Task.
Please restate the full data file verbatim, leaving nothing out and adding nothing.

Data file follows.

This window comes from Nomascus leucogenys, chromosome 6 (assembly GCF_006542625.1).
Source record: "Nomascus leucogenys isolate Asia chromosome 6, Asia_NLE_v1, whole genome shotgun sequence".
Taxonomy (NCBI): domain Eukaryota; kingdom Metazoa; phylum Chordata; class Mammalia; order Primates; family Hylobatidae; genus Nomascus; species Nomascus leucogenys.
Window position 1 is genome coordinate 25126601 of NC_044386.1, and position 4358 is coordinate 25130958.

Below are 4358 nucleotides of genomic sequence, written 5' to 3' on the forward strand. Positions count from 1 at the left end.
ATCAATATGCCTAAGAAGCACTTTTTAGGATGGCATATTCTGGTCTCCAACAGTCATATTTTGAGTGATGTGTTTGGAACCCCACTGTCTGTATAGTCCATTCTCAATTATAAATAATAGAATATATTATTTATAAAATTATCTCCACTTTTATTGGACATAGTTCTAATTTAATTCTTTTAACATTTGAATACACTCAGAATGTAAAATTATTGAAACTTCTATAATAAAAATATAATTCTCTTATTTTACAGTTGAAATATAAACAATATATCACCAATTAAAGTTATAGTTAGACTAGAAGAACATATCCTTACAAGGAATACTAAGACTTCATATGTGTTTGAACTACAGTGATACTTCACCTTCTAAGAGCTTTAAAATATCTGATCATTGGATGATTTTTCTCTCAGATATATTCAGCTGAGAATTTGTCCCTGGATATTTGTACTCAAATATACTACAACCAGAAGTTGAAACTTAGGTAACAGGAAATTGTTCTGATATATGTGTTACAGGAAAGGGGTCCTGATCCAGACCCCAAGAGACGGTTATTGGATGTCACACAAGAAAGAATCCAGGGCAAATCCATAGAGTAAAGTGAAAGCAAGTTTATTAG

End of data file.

This window comes from Nomascus leucogenys, chromosome 6 (assembly GCF_006542625.1).
Source record: "Nomascus leucogenys isolate Asia chromosome 6, Asia_NLE_v1, whole genome shotgun sequence".
Taxonomy (NCBI): domain Eukaryota; kingdom Metazoa; phylum Chordata; class Mammalia; order Primates; family Hylobatidae; genus Nomascus; species Nomascus leucogenys.
Window position 1 is genome coordinate 25126601 of NC_044386.1, and position 4358 is coordinate 25130958.

Below are 4358 nucleotides of genomic sequence, written 5' to 3' on the forward strand. Positions count from 1 at the left end.
ATCAATATGCCTAAGAAGCACTTTTTAGGATGGCATATTCTGGTCTCCAACAGTCATATTTTGAGTGATGTGTTTGGAACCCCACTGTCTGTATAGTCCATTCTCAATTATAAATAATAGAATATATTATTTATAAAATTATCTCCACTTTTATTGGACATAGTTCTAATTTAATTCTTTTAACATTTGAATACACTCAGAATGTAAAATTATTGAAACTTCTATAATAAAAATATAATTCTCTTATTTTACAGTTGAAATATAAACAATATATCACCAATTAAAGTTATAGTTAGACTAGAAGAACATATCCTTACAAGGAATACTAAGACTTCATATGTGTTTGAACTACAGTGATACTTCACCTTCTAAGAGCTTTAAAATATCTGATCATTGGATGATTTTTCTCTCAGATATATTCAGCTGAGAATTTGTCCCTGGATATTTGTACTCAAATATACTACAACCAGAAGTTGAAACTTAGGTAACAGGAAATTGTTCTGATATATGTGTTACAGGAAAGGGGTCCTGATCCAGACCCCAAGAGACGGTTATTGGATGTCACACAAGAAAGAATCCAGGGCAAATCCATAGAGTAAAGTGAAAGCAAGTTTATTAG